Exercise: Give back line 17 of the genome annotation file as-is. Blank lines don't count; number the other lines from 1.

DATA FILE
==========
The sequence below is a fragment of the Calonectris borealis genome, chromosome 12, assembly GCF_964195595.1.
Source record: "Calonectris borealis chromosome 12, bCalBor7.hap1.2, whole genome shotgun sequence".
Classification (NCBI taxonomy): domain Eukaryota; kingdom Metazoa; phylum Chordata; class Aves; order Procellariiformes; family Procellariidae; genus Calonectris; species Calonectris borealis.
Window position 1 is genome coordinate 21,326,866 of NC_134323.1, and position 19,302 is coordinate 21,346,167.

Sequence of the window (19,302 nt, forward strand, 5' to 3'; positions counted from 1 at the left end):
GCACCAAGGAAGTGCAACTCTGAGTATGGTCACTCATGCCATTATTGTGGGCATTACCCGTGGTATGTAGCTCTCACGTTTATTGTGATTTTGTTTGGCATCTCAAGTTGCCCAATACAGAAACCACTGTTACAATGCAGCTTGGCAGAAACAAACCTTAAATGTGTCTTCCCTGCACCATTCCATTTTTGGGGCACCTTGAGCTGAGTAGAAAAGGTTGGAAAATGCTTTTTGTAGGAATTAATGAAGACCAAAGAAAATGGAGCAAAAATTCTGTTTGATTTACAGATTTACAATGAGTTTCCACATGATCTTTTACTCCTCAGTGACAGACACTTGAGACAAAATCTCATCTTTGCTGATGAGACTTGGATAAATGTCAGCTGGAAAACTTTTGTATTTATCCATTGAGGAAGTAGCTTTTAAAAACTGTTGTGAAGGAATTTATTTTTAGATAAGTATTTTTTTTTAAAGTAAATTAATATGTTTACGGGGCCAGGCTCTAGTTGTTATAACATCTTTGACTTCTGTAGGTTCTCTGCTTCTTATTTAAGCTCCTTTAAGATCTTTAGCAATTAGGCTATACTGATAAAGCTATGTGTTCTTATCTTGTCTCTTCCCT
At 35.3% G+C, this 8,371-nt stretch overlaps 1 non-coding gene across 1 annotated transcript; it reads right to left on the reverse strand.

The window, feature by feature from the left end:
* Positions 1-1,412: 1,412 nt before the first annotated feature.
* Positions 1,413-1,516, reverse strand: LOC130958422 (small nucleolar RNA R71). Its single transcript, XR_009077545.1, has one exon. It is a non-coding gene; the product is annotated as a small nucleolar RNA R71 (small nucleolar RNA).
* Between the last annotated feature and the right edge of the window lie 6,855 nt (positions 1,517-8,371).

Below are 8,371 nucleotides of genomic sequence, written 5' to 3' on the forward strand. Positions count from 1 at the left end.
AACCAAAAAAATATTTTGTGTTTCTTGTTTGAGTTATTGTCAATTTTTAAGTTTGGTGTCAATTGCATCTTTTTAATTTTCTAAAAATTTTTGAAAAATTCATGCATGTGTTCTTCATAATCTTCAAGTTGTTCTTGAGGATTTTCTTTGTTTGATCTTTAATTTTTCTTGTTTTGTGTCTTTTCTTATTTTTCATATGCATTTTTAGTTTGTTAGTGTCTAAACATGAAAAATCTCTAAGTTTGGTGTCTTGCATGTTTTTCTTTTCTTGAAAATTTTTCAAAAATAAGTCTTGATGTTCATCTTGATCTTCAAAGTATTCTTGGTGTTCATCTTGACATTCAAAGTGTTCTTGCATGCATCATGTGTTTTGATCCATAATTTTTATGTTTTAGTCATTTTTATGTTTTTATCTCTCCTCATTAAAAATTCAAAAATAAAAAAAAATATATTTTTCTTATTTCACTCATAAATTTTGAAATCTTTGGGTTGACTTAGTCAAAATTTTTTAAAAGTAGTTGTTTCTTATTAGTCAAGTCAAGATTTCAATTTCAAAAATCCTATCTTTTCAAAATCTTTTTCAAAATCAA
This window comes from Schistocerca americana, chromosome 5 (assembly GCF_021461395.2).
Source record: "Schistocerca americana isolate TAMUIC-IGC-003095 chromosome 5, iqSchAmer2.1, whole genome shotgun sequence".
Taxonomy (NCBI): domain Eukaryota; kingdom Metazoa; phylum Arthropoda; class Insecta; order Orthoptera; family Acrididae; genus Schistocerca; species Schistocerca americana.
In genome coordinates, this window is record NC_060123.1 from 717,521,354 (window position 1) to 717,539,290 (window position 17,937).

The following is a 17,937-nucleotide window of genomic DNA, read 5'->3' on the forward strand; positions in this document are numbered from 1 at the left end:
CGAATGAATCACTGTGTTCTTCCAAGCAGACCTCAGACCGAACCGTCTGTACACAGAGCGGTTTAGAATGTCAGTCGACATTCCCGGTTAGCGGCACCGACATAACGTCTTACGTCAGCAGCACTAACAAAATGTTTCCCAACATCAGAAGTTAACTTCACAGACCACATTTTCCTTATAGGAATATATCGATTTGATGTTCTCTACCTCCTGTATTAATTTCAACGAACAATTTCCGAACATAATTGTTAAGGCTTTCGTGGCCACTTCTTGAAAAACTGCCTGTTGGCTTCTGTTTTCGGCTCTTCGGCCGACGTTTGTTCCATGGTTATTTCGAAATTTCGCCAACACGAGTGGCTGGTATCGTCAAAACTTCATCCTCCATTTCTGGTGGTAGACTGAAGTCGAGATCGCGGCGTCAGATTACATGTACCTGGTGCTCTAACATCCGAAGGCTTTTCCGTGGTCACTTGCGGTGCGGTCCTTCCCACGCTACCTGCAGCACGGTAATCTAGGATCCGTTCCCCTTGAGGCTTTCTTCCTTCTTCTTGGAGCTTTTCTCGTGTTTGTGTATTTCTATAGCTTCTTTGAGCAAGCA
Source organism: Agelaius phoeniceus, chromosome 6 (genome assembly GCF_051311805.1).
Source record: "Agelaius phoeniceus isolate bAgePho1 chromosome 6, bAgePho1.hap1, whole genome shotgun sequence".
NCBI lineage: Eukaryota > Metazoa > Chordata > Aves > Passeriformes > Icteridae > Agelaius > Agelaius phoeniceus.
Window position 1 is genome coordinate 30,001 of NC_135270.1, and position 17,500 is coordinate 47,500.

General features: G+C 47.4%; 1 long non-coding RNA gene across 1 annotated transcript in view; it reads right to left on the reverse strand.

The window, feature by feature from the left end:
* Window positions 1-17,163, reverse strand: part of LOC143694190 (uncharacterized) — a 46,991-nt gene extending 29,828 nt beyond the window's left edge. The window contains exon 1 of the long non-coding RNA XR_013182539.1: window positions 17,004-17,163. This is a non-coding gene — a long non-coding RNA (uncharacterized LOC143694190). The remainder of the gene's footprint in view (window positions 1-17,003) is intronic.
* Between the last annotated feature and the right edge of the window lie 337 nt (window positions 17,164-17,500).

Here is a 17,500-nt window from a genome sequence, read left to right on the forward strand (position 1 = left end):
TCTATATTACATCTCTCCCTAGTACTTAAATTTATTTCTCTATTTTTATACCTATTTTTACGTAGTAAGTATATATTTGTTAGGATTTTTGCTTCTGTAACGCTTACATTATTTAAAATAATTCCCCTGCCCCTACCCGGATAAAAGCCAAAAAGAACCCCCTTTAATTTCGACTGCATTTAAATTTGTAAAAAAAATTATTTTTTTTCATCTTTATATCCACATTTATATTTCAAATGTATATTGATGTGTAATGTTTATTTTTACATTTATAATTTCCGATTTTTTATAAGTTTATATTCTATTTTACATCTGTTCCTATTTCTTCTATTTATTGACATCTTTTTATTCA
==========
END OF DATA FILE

In genome coordinates, this window is record NC_060123.1 from 717,521,354 (window position 1) to 717,539,290 (window position 17,937).